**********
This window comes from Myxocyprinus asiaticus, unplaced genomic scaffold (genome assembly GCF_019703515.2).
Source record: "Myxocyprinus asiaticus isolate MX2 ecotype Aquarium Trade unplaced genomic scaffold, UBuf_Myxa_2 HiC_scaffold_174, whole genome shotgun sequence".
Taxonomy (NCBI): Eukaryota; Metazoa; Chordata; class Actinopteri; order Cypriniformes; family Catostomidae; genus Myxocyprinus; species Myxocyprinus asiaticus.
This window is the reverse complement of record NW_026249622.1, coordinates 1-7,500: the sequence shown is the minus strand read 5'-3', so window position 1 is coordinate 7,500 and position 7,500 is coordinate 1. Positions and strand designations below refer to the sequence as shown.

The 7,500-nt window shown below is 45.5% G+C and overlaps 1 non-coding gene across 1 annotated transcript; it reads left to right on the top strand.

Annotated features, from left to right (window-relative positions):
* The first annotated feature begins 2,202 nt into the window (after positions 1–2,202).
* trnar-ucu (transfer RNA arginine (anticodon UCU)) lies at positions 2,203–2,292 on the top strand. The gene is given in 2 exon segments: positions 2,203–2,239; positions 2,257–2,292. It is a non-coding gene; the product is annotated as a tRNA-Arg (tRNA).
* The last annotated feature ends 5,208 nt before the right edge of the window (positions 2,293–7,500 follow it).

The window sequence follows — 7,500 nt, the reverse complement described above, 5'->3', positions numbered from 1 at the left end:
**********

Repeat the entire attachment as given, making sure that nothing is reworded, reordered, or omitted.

This window comes from Myxocyprinus asiaticus, unplaced genomic scaffold (genome assembly GCF_019703515.2).
Source record: "Myxocyprinus asiaticus isolate MX2 ecotype Aquarium Trade unplaced genomic scaffold, UBuf_Myxa_2 HiC_scaffold_174, whole genome shotgun sequence".
Taxonomy (NCBI): Eukaryota; Metazoa; Chordata; class Actinopteri; order Cypriniformes; family Catostomidae; genus Myxocyprinus; species Myxocyprinus asiaticus.
This window is the reverse complement of record NW_026249622.1, coordinates 1-7,500: the sequence shown is the minus strand read 5'-3', so window position 1 is coordinate 7,500 and position 7,500 is coordinate 1. Positions and strand designations below refer to the sequence as shown.

The 7,500-nt window shown below is 45.5% G+C and overlaps 1 non-coding gene across 1 annotated transcript; it reads left to right on the top strand.

Annotated features, from left to right (window-relative positions):
* The first annotated feature begins 2,202 nt into the window (after positions 1–2,202).
* trnar-ucu (transfer RNA arginine (anticodon UCU)) lies at positions 2,203–2,292 on the top strand. The gene is given in 2 exon segments: positions 2,203–2,239; positions 2,257–2,292. It is a non-coding gene; the product is annotated as a tRNA-Arg (tRNA).
* The last annotated feature ends 5,208 nt before the right edge of the window (positions 2,293–7,500 follow it).

The window sequence follows — 7,500 nt, the reverse complement described above, 5'->3', positions numbered from 1 at the left end: